Hard water, or water that has a high mineral content, can absolutely negatively impact your hair. So what separates “hard” water from the regular kind? Think of it like this: a water molecule is made of two hydrogen atoms and one oxygen atom.

But when water molecules percolate through limestone (i.e., pipes), they can pick up extra minerals, such as calcium and magnesium deposits, that can not only show up on your shower head but get into your hair too.

“Think about that white stuff that can appear on your shower door — those are the deposits being left in your hair,” says Cox. “Depending on the hard water type, it could even be making your hair more weighed down, meaning you’re spending more time volumizing your hair with products and heat.”

Air-drying is better than heat-drying

The verdict: Fact (sort of)

There’s no clear-cut answer to this. While leaving hair wet can result in a lot of damage, so can blow-drying it.

“You know, a lot of people don’t know this, but leaving hair soaked with water without zapping it out can result in a lot of damage similar to heat — frizz, dullness, tangles, breakage,” says Cox. “However, heat can actually break the bonds in curly hair (ask any curly-haired person who has suffered from severe heat damage) — meaning your hair can actually stop curling. You can’t rebuild those bonds once they’re broken too.”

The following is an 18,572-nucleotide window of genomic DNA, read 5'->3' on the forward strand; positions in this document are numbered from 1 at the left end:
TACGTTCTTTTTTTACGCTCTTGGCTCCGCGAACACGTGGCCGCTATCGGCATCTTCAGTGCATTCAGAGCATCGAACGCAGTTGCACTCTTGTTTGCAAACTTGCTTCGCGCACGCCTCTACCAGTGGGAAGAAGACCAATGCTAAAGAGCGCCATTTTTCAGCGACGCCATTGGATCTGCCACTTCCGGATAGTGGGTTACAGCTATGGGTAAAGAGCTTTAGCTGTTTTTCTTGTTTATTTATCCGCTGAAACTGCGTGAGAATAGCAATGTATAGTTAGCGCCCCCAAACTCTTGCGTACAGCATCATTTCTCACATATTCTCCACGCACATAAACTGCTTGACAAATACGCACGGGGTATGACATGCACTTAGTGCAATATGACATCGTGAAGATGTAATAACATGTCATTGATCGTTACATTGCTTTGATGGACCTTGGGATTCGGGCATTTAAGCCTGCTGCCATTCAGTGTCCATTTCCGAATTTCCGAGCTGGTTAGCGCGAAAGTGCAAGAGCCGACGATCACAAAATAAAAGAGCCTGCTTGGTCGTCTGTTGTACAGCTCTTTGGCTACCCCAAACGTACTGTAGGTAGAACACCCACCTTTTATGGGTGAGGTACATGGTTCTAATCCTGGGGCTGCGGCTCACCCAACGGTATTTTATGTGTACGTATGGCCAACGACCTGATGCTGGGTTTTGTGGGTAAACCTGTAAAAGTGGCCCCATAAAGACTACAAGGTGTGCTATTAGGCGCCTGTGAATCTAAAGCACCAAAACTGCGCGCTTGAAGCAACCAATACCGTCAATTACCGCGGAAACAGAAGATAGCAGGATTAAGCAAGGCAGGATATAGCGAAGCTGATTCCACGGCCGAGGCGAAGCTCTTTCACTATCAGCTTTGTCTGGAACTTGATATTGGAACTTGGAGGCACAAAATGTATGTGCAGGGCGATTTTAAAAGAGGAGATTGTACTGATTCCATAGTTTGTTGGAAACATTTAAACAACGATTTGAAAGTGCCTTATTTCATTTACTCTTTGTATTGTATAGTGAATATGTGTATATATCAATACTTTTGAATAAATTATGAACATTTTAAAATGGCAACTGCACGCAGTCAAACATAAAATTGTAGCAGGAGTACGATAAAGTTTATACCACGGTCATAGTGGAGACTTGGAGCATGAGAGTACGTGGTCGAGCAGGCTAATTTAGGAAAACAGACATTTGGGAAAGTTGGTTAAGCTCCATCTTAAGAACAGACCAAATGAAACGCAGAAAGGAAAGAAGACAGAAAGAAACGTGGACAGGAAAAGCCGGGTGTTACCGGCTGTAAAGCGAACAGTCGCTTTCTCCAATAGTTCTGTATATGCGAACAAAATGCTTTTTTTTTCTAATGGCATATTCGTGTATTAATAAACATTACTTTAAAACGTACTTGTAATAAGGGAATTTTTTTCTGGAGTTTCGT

Although a diffuser attachment won’t completely reverse the damage, it’ll certainly ease the distribution of heat onto your strands.

The hair porosity test is accurate

The verdict: Fiction

Experts routinely say that the hair’s ability (or lack thereof) to retain moisture largely determines the way we should treat it, thus maximizing the benefits of our go-to products. The most popular way to determine where our hair falls on the porosity scale involves cutting a small strand from our head and dropping it into a glass of water. If the strand floats after three to four minutes, you categorize as low porosity. If it sinks, consider your hair high porosity.

Cox says that the accuracy of this test is generally true, “but if your hair is covered with oil or sebum, it will likely float, even if it is porous,” so this test isn’t the end-all, be-all.

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It’s OK to rinse your hair with hot water

The verdict: Fact (sort of)